KARACHI: Police foiled an attempted attack on a Chinese company in Pakistan’s southern Karachi port city on Wednesday, confirmed officials, killing a militant who was wearing a suicide vest.
According to a police report, the two-armed militants tried to enter Hong Kong Rivers and Pak China Boatyard in the city’s Malir district, where around 31 Chinese nationals were present.
However, a group of four police personnel deployed for security purposes swiftly responded and thwarted the attack.
“Police deployed at Dawood Jetty opened fire and killed one terrorist,” said Senior Superintendent of Police Hassan Niazi. The incident occurred at about 9am in the morning.
The dead militant was wearing a suicide vest, while a police constable, Akram Ali, was shot in the leg and injured.
No one has claimed responsibility for the attack, but Chinese nationals have been targeted by Baloch and Sindhi separatists and Pakistani Taliban in the past.
In April last year, Shari Baloch, the first female suicide bomber of the Balochistan Liberation Army (BLA), killed four Chinese teachers at the Karachi University’s Confucius Institute.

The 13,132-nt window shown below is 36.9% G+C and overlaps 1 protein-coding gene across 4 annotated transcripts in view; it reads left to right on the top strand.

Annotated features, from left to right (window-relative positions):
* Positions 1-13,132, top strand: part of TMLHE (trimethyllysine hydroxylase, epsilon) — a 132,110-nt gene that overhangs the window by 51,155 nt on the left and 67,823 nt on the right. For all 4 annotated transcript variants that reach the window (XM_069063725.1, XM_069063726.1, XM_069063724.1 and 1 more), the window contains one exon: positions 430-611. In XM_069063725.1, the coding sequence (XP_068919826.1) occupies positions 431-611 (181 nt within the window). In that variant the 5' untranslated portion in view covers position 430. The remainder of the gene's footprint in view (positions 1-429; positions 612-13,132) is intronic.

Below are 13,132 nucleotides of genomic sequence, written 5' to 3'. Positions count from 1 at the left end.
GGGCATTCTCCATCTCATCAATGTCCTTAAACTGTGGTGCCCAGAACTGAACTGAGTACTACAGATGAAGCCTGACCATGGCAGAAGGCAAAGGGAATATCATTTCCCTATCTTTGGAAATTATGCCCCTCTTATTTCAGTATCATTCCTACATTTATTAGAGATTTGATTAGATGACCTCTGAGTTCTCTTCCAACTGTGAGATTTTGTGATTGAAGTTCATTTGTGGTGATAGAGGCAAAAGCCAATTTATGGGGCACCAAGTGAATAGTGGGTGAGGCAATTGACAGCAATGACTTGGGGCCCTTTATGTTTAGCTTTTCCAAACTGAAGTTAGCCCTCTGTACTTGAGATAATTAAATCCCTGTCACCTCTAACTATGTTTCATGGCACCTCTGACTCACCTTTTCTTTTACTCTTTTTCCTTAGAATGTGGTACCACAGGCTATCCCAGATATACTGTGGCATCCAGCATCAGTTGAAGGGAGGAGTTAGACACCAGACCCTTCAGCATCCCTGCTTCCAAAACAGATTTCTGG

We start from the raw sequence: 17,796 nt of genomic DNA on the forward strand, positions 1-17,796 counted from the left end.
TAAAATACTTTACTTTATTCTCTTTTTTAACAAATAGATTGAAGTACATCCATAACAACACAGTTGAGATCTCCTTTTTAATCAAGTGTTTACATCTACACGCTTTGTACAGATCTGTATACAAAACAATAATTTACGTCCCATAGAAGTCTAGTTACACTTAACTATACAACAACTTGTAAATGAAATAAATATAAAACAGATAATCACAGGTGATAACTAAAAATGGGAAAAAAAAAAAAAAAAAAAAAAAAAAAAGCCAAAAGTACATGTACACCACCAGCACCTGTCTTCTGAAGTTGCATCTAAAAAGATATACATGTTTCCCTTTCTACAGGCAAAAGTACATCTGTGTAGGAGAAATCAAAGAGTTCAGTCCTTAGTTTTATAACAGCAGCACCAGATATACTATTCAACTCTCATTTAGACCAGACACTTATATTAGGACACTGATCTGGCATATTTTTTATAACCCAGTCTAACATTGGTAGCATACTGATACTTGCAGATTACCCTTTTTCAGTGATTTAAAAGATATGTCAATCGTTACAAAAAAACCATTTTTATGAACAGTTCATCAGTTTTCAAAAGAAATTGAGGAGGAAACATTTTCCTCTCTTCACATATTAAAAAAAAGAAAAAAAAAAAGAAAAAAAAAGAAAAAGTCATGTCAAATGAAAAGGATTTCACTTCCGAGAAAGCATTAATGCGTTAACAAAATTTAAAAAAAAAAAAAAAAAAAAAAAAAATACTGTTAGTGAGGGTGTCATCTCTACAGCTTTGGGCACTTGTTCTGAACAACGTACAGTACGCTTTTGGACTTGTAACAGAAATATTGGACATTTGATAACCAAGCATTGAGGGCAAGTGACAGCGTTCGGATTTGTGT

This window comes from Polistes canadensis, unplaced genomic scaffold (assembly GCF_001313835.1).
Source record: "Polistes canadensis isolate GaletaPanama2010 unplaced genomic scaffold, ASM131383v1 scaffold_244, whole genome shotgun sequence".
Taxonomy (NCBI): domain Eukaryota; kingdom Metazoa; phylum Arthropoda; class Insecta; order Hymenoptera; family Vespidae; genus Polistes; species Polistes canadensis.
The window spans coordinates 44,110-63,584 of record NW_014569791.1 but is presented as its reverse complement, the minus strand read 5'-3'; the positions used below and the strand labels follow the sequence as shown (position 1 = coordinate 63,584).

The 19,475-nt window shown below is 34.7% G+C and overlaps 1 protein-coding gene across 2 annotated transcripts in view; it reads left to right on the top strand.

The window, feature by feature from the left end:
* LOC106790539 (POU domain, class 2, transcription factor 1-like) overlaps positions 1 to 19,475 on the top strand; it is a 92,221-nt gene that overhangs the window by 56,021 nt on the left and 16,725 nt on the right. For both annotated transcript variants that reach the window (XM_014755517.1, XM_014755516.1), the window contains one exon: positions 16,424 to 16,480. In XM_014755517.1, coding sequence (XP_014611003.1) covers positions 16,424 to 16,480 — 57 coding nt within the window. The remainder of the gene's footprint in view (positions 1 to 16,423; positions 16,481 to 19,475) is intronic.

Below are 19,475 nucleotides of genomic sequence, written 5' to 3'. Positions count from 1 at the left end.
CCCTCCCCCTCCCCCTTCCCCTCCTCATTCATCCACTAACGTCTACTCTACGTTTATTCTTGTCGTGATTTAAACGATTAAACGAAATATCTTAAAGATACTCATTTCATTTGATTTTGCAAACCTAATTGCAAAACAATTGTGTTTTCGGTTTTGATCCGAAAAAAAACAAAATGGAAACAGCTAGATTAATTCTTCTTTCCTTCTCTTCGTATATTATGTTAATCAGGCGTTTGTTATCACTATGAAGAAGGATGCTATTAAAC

This was the first major attack on Chinese nationals in Pakistan since 2021 when a suicide bomber blew up a passenger bus, killing 13 people, including nine Chinese workers, employed at the Dasu Hydropower Project in the northwestern Khyber Pakhtunkhwa province.
In April 2021, an explosion at a five-star hotel in Quetta, targeting the Chinese ambassador, killed four people and injured 12 others. Balochistan Home Minister Zia Ullah Langau said the Chinese envoy was not present at the hotel at the time of the explosion which was claimed by the Tehreek-e-Taliban Pakistan.
On 23 November 2018, militants associated with the BLA attacked the Chinese consulate in Karachi and killed four people in an hour-long shootout. However, no Chinese national was hurt in the exchange of fire.
China has pledged over $60 billion for infrastructure projects in Pakistan under the China-Pakistan Economic Corridor framework, which is central to Beijing’s initiative to forge new “Silk Road” through land and sea ties to markets across the Middle East, Europe and Africa.